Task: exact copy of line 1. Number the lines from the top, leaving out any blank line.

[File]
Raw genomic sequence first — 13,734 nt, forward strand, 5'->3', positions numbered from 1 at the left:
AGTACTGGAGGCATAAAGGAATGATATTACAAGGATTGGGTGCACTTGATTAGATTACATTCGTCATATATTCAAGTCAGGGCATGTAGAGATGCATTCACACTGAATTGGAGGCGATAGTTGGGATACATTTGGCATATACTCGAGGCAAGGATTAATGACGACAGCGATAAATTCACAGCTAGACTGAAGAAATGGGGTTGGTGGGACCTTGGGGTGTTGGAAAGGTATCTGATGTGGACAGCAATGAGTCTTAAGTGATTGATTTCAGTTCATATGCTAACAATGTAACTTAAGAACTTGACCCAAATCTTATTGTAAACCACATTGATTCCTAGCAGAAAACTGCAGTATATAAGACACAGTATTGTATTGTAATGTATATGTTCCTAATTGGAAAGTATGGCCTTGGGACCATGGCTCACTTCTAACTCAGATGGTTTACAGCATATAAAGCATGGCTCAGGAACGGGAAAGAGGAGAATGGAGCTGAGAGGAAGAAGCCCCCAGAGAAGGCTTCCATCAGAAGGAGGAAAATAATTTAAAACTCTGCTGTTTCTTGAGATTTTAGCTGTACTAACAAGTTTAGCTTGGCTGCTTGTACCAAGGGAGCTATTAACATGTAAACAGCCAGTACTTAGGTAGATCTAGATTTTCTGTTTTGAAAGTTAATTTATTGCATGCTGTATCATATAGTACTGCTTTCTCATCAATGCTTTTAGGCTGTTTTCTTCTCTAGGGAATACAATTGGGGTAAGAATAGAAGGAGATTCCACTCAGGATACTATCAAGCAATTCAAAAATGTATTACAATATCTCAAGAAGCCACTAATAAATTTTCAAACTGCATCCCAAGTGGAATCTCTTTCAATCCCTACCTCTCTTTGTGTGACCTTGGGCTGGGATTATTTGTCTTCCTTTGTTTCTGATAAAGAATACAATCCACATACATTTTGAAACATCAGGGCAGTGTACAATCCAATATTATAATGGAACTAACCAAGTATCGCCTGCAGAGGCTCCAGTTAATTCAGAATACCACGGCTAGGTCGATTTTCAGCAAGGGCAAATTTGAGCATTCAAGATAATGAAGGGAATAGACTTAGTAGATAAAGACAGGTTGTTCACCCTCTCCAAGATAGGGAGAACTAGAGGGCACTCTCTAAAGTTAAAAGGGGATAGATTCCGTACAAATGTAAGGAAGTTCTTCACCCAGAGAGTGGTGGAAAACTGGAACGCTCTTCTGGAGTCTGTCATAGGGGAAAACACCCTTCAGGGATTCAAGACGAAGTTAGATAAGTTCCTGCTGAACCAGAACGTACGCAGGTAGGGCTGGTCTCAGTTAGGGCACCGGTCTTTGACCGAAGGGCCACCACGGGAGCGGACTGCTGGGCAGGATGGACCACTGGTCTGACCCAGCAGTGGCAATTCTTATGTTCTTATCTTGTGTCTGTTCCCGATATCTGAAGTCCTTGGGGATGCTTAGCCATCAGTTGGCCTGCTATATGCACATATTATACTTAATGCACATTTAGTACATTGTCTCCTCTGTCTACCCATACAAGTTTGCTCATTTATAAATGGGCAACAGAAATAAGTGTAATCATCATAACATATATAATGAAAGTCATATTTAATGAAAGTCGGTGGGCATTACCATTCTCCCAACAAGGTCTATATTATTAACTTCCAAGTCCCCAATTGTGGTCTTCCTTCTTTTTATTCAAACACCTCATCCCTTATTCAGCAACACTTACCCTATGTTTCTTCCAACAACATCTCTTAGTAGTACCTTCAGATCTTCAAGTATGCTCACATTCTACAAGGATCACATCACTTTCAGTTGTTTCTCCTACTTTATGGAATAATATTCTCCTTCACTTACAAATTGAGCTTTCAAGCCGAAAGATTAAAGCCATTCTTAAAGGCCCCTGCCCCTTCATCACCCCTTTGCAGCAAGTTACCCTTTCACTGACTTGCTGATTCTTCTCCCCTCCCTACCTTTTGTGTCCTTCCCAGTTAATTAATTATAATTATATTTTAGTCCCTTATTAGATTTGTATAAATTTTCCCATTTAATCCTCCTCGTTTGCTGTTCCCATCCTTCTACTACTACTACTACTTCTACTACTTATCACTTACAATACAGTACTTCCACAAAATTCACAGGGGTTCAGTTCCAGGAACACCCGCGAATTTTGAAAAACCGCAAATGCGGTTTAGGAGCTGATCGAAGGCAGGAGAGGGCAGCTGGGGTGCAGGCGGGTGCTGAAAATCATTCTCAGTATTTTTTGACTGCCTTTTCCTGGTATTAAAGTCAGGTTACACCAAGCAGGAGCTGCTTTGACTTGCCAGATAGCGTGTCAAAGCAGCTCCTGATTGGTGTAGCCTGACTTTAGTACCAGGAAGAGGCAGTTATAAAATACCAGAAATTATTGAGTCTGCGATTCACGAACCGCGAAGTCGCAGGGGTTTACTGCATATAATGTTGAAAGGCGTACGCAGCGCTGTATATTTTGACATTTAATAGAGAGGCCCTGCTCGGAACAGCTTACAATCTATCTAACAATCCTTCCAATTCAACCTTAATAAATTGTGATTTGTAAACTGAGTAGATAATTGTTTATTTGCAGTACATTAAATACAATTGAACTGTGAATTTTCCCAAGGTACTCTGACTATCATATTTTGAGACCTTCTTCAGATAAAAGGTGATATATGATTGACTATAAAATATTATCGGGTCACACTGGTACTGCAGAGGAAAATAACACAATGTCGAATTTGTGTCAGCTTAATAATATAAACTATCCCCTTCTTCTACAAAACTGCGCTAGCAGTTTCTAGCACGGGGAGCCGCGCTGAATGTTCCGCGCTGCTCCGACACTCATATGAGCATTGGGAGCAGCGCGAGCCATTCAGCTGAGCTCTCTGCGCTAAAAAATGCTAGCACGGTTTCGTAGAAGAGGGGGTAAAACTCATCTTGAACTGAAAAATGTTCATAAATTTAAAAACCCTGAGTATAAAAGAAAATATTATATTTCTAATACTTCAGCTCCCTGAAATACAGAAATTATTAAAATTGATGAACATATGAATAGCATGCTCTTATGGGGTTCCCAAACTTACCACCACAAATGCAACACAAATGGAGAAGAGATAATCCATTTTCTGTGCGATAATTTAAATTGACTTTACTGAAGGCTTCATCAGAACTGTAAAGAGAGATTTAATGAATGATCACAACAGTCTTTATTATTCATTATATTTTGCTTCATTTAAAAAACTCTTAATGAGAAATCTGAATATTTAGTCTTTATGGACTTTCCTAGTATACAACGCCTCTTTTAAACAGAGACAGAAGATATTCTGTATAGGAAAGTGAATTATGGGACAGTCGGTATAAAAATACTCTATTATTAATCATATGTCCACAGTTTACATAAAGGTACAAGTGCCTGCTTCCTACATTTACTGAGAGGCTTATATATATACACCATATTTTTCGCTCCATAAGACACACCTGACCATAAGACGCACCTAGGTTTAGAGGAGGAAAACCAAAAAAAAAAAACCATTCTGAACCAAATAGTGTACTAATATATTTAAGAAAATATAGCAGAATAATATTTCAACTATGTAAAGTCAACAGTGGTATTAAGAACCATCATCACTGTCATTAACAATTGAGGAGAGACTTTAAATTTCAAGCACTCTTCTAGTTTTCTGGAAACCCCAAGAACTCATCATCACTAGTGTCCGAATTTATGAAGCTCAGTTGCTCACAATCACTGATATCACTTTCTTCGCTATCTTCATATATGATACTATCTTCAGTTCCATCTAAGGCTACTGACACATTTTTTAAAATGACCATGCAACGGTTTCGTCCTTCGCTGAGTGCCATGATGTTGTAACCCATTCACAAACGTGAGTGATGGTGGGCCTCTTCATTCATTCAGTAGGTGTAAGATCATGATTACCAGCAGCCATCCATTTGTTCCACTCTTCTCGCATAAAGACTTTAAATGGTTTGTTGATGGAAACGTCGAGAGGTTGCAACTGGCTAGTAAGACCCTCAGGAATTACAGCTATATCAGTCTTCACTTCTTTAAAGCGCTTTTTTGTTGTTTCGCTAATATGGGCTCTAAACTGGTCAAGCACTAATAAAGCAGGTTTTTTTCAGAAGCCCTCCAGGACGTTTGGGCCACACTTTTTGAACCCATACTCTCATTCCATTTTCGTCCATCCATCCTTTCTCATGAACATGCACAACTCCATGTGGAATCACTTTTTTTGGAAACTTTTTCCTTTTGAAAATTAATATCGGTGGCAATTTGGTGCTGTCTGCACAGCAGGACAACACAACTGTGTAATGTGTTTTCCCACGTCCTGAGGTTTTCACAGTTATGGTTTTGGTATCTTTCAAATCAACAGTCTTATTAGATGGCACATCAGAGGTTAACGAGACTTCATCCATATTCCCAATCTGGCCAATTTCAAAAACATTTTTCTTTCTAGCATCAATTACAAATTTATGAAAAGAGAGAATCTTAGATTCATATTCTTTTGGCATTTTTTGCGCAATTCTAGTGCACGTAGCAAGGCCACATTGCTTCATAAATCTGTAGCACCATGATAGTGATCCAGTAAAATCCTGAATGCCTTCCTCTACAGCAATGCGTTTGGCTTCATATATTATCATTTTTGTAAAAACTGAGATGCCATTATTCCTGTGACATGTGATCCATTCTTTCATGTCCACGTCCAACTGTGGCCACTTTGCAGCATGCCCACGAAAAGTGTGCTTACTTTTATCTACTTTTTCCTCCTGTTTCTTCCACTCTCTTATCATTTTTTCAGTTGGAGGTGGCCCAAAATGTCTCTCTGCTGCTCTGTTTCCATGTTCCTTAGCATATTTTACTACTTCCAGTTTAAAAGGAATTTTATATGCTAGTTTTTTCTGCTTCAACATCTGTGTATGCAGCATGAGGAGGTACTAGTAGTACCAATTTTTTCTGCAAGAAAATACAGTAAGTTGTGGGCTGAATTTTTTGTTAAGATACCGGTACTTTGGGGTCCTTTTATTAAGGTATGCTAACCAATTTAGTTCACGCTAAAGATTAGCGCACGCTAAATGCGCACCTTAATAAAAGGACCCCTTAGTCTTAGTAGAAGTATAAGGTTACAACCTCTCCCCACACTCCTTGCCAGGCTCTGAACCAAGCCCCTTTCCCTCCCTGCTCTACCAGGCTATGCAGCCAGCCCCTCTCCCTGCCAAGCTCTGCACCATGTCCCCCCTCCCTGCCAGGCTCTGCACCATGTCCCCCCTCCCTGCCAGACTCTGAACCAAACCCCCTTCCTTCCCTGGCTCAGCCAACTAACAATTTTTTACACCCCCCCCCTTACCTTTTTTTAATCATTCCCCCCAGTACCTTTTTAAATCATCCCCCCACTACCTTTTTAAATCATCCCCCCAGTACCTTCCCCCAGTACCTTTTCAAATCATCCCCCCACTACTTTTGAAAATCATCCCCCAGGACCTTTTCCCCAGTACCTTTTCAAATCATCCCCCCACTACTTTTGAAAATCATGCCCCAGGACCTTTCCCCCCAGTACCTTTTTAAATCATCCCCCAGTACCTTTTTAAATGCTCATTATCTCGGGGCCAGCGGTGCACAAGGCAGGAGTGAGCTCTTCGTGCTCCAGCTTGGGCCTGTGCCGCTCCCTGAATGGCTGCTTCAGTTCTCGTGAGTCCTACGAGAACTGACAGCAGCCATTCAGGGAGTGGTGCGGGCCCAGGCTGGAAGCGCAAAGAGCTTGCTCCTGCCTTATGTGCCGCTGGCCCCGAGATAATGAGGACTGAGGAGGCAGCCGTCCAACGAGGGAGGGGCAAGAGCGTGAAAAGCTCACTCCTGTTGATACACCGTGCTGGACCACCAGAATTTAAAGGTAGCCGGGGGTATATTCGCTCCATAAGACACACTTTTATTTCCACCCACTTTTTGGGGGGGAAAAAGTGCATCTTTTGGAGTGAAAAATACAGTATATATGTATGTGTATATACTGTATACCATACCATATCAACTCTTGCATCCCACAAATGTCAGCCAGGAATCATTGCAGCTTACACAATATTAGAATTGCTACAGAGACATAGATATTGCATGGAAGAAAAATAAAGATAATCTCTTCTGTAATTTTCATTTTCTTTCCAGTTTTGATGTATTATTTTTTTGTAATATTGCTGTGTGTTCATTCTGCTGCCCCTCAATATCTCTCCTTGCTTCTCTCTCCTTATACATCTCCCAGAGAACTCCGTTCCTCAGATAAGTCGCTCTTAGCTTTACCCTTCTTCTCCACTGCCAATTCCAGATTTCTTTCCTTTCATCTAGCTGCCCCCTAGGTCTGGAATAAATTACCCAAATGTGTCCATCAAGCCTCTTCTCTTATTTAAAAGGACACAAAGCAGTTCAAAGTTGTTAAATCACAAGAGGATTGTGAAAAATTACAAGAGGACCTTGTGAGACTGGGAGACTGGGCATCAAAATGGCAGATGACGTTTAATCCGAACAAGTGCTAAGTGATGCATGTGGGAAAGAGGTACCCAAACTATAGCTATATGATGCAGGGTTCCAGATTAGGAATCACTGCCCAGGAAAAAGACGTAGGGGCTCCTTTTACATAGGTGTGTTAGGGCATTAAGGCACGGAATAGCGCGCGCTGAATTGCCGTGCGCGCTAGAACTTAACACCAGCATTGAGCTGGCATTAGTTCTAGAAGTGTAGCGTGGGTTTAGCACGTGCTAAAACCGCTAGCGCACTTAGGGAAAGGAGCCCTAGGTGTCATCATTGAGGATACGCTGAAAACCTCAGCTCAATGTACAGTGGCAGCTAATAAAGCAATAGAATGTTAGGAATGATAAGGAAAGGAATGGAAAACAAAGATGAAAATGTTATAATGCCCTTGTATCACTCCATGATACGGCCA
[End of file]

Raw genomic sequence first — 13,734 nt, forward strand, 5'->3', positions numbered from 1 at the left: